The collapse was inevitable, not just because of a “the sky’s the limit” rampage of spending, but also because of age demographics. For years, the World War II survivors and baby boom generation oiled the machinery of Capital gain. The dismantling of social ideals, begun under Eisenhower as contrary to the interests of free enterprise, found a captive choral response among up and coming baby boomers intent on developing their business interests. They built, they developed; a very large number succeeded, keeping the economy bolstered. Now, the parents of the baby boomers have passed away or are currently in a home for the elderly. The baby boomers themselves; the largest population to have been born into the United States; are becoming elderly. Many of them have retired. The massive figures that went into Social Security and Retirement Funds have been dwindling. The work force that had enabled the machinery has passed on to a smaller generation.

The heirs of the baby boomers were born on a wave of steadily climbing prosperity that had endured for fifty years. Within that fifty years, the dynamics of a people who had been basically socialized in their views of such public services as health, education, rescue and transportation, radically changed to a service for profit mentality. The grass roots origins of a population that had been ninety-four percent agricultural less than a hundred years ago, have been all but erased in a world so highly technical, it takes a college degree to raise cattle. The tendency, nurtured by the Expanded Ego Foundation, which by now has made enormous amounts of money by flattering individuals with their lures of lights and cameras, has been to openly support whatever doesn’t affect personal comfort.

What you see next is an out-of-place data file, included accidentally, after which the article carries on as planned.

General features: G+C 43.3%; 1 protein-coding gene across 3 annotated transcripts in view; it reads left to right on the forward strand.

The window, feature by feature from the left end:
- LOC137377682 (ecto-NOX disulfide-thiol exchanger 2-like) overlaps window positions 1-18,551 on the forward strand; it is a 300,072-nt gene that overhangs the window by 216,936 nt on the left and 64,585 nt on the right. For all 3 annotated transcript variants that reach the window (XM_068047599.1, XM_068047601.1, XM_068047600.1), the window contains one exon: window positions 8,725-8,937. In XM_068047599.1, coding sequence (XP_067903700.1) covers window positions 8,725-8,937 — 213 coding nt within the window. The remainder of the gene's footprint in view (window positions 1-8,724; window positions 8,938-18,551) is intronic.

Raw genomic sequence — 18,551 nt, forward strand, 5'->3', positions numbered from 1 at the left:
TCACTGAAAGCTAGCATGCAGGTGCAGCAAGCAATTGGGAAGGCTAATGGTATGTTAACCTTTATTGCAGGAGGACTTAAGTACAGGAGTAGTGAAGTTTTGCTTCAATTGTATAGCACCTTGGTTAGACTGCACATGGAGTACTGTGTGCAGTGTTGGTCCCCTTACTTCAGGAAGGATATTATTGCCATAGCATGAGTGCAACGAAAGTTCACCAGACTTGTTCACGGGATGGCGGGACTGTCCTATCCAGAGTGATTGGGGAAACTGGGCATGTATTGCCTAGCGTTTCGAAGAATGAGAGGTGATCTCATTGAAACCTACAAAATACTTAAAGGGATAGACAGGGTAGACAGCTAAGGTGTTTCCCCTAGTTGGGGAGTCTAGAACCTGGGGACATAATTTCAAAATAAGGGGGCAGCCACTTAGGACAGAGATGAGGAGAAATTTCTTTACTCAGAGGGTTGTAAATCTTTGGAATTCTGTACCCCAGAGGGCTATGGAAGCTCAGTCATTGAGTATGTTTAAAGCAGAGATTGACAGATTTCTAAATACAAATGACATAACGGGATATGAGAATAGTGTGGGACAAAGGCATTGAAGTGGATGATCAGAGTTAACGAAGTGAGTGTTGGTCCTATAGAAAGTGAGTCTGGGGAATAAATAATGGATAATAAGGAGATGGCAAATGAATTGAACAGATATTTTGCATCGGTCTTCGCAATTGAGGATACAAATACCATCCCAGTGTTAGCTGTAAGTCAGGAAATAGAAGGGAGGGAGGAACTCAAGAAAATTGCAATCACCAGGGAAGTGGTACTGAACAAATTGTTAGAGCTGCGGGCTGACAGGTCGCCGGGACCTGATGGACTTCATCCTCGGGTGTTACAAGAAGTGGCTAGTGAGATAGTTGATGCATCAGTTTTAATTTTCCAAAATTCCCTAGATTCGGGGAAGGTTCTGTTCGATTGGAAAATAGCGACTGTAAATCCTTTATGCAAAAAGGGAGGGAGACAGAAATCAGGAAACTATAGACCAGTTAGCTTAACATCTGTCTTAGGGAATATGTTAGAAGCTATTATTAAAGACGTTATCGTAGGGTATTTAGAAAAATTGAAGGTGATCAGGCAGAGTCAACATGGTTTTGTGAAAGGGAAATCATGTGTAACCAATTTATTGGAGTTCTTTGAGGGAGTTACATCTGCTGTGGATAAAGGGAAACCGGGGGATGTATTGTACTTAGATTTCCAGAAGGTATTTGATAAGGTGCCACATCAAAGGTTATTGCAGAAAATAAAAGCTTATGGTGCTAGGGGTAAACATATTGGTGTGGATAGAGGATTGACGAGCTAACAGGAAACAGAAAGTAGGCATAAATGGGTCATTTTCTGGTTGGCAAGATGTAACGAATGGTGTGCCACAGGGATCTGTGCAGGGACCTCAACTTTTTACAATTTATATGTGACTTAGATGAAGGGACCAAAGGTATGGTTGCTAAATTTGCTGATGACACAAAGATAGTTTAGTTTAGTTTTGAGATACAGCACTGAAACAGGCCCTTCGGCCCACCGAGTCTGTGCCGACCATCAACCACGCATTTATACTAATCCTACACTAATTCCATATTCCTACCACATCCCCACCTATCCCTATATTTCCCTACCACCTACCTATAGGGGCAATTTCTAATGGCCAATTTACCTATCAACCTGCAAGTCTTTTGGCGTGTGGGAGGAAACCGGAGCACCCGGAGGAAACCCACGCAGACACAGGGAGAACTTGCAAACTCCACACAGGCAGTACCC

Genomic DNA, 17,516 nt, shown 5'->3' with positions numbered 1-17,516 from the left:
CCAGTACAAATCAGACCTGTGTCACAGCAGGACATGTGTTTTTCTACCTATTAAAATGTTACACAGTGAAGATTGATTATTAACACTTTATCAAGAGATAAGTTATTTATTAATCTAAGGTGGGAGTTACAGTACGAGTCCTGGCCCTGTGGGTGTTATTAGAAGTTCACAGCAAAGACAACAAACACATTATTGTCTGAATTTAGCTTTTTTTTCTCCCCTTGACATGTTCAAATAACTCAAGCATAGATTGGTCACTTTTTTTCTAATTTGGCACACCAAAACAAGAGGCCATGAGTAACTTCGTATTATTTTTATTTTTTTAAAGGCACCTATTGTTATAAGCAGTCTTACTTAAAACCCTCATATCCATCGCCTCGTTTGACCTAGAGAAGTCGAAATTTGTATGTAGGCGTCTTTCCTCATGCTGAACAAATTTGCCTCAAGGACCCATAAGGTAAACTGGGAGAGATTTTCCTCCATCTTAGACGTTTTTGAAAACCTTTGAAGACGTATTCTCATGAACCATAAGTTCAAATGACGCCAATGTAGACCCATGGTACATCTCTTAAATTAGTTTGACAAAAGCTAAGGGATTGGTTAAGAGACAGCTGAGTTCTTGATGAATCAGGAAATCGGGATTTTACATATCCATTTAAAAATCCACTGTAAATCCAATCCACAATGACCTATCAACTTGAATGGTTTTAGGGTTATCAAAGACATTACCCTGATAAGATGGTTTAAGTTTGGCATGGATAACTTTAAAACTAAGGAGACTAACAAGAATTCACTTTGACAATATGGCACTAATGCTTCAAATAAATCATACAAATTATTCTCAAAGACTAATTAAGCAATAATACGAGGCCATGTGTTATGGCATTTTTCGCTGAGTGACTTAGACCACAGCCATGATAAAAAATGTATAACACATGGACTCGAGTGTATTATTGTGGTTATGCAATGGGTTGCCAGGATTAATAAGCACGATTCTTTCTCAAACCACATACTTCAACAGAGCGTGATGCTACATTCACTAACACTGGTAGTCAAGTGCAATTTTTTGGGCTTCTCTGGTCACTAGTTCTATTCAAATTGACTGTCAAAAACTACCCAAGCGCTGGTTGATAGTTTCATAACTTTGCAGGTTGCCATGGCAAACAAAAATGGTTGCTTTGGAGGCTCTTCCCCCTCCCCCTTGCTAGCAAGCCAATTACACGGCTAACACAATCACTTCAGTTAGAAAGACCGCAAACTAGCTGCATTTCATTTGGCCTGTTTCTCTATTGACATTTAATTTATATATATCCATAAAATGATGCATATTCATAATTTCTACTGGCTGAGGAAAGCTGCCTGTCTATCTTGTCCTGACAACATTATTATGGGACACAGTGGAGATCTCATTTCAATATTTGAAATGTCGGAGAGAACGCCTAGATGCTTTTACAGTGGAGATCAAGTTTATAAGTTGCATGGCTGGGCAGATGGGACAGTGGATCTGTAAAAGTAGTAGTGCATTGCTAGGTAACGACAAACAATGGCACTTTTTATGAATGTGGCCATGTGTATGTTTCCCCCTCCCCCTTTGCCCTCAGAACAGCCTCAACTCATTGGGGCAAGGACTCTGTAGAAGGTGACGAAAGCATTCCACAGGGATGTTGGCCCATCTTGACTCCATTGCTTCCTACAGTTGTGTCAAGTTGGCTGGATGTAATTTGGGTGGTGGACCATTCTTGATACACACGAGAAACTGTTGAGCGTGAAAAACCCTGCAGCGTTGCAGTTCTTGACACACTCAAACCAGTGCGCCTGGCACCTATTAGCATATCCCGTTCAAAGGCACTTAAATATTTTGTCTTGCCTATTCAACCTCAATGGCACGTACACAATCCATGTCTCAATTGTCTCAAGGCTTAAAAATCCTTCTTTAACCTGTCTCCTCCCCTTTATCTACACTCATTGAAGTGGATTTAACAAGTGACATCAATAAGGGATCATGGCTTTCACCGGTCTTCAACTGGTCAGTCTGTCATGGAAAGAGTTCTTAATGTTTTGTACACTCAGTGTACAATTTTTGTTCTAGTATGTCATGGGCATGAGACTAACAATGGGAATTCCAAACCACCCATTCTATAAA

A side affect of the Expanded Ego and its emphatic say, is that nothing ever gets done. No matter what the issue or legislation, there is always somebody emphatic enough to lead an organization with its team of members paid for attorneys, to carry the battle into the courts. As quickly as one bill goes into passage, it gets over-turned by another. When a measure is passed in favor of your Ego’s campaign, there is elation; but it only lasts a little while before the opposition challenges the act and reverses it. It’s then time to delve into the pocket book once more and pay the attorneys to continue the battle.